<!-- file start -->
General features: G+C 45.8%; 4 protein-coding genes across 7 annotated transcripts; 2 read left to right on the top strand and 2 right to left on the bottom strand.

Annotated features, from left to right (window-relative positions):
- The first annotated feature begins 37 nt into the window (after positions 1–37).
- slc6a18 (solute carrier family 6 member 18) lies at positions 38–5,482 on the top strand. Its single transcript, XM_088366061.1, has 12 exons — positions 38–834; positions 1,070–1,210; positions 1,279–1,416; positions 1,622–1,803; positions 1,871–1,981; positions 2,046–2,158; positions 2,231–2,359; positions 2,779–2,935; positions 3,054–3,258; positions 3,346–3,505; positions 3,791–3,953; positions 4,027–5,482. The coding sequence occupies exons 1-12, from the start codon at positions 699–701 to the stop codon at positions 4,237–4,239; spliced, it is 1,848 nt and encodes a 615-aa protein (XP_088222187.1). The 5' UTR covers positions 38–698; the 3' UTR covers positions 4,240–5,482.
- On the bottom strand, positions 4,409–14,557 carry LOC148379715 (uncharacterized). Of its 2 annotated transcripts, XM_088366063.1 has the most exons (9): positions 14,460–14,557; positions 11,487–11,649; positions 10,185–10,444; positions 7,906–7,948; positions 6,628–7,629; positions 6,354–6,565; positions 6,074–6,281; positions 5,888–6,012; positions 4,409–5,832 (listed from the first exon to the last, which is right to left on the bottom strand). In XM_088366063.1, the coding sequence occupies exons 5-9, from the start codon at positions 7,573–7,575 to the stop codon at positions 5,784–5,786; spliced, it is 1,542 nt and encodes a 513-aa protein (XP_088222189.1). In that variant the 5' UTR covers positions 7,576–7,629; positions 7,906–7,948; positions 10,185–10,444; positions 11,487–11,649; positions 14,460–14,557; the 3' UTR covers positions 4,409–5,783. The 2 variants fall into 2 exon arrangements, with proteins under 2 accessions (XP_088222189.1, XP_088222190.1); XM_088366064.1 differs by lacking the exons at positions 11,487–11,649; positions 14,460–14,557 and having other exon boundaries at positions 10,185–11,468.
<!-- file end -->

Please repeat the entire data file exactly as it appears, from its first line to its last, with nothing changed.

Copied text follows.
General features: G+C 45.8%; 4 protein-coding genes across 7 annotated transcripts; 2 read left to right on the top strand and 2 right to left on the bottom strand.

Annotated features, from left to right (window-relative positions):
- The first annotated feature begins 37 nt into the window (after positions 1–37).
- slc6a18 (solute carrier family 6 member 18) lies at positions 38–5,482 on the top strand. Its single transcript, XM_088366061.1, has 12 exons — positions 38–834; positions 1,070–1,210; positions 1,279–1,416; positions 1,622–1,803; positions 1,871–1,981; positions 2,046–2,158; positions 2,231–2,359; positions 2,779–2,935; positions 3,054–3,258; positions 3,346–3,505; positions 3,791–3,953; positions 4,027–5,482. The coding sequence occupies exons 1-12, from the start codon at positions 699–701 to the stop codon at positions 4,237–4,239; spliced, it is 1,848 nt and encodes a 615-aa protein (XP_088222187.1). The 5' UTR covers positions 38–698; the 3' UTR covers positions 4,240–5,482.
- On the bottom strand, positions 4,409–14,557 carry LOC148379715 (uncharacterized). Of its 2 annotated transcripts, XM_088366063.1 has the most exons (9): positions 14,460–14,557; positions 11,487–11,649; positions 10,185–10,444; positions 7,906–7,948; positions 6,628–7,629; positions 6,354–6,565; positions 6,074–6,281; positions 5,888–6,012; positions 4,409–5,832 (listed from the first exon to the last, which is right to left on the bottom strand). In XM_088366063.1, the coding sequence occupies exons 5-9, from the start codon at positions 7,573–7,575 to the stop codon at positions 5,784–5,786; spliced, it is 1,542 nt and encodes a 513-aa protein (XP_088222189.1). In that variant the 5' UTR covers positions 7,576–7,629; positions 7,906–7,948; positions 10,185–10,444; positions 11,487–11,649; positions 14,460–14,557; the 3' UTR covers positions 4,409–5,783. The 2 variants fall into 2 exon arrangements, with proteins under 2 accessions (XP_088222189.1, XP_088222190.1); XM_088366064.1 differs by lacking the exons at positions 11,487–11,649; positions 14,460–14,557 and having other exon boundaries at positions 10,185–11,468.